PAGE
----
Just as it had learned in Central America that Black Star Line fundraising efforts posed no threat to company interests (indeed, workers’ need for cash with which to buy shares seemed to reduce the likelihood of a strike), United Fruit and other sugar employers in Cuba found that the UNIA performed an important role in sustaining their workforces. During the era of what Gillian McGillivray (2009:90–141) has called the “patrons’ compact,” in the late 1910s and 1920s, sugar companies systematically underpaid employees, requiring workers to rely on private acts of charity (or seemingly magnanimous patronage from mill owners and managers) to help them through times of individual or collective economic distress. In this context, tolerance of (if not outright support for) the Universal Negro Improvement Association helped sugar companies minimize their own role in reproducing the labor force.66 As a mutual-aid society, Division #52 and other UNIA chapters offered illness-and-death benefits, supported the unemployed, and distributed food and clothing during economic downturns and natural disasters, all crucial elements of a safety net that the company declined to provide.
Indeed, the Garveyite uplift project in Banes was decidedly nonthreatening to business interests, as racial uplift was largely understood in entrepreneurial terms. The group had plans to establish a Juvenile Dime Savings Bank, for instance, which was intended to “encourage the spirit of saving among our children.”67 Some of its most prominent members, such as bookseller Arnold Cummings, who attended the UNIA conventions in New York, were businessmen in their own right, and in the early 1920s no Division #52 officers were seasonal laborers. As domestic servants, many leading female Garveyites likely found mechanisms by which to make the patronage system work for their own entrepreneurial ends by establishing small side businesses.68 Elsewhere in eastern Cuba, UNIA leaders thanked local business leaders and company officials for supporting the association.69 Given this entrepreneurial spirit and nonconfrontational approach to major employers, it is unsurprising that local UNIA officers were able to secure from United Fruit a special railcar to transport Garvey from the train depot at Dumois to Banes during his brief visit to town.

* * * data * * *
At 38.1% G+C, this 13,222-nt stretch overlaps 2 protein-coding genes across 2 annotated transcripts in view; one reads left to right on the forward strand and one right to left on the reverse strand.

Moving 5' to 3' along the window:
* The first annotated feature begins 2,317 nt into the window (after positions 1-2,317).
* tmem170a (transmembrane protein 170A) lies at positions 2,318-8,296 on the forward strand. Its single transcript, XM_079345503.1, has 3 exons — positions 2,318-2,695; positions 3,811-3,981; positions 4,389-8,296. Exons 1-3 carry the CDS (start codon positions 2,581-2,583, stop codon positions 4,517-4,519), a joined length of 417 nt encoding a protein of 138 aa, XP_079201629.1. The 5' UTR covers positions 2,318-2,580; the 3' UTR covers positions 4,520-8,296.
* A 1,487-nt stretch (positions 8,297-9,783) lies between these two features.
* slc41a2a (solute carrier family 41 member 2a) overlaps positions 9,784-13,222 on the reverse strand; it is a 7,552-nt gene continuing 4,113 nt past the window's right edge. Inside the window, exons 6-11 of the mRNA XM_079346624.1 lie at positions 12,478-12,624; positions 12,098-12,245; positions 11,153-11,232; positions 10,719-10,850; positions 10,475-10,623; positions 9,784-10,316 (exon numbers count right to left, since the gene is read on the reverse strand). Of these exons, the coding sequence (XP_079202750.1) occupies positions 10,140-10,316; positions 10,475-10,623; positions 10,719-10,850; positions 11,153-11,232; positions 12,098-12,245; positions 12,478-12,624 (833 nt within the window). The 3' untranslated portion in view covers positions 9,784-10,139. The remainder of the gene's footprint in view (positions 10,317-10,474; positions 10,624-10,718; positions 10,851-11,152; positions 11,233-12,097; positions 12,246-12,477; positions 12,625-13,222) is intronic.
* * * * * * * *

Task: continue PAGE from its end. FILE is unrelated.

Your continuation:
This seems to support Marc McLeod’s contention that the Universal Negro Improvement Association in Cuba largely functioned as an “immigrant protection association” (McLeod 1996:157–58). McLeod and others later revised this position, taking into consideration overwhelming evidence that Afro-Cubans did in fact participate in the organization, especially in larger Cuban cities (Guridy 2003; McLeod 2003). Nevertheless, the “immigrant protection” and mutual-aid program of the UNIA seems to have been the order of the day in company towns. Indeed, in contrast to the oriental capital of Santiago de Cuba, which had a Spanish-speaking UNIA branch by the late 1920s, Banes has left no record of significant Afro-Cuban UNIA membership.70 Moreover, the entrepreneurial spirit of uplift in Banes differed significantly from the UNIA program in the central Cuban town of Sagua la Grande, where Frank Guridy (2010:96–97) found widespread Cuban participation in the movement. There, UNIA members criticized employers, such as the local railroad company and police force, for not hiring black people in important positions.71 Similarly, in Camagüey, Garveyites subtly protested the informal segregation of a local park by holding a massive rally in the section of the park typically used by whites.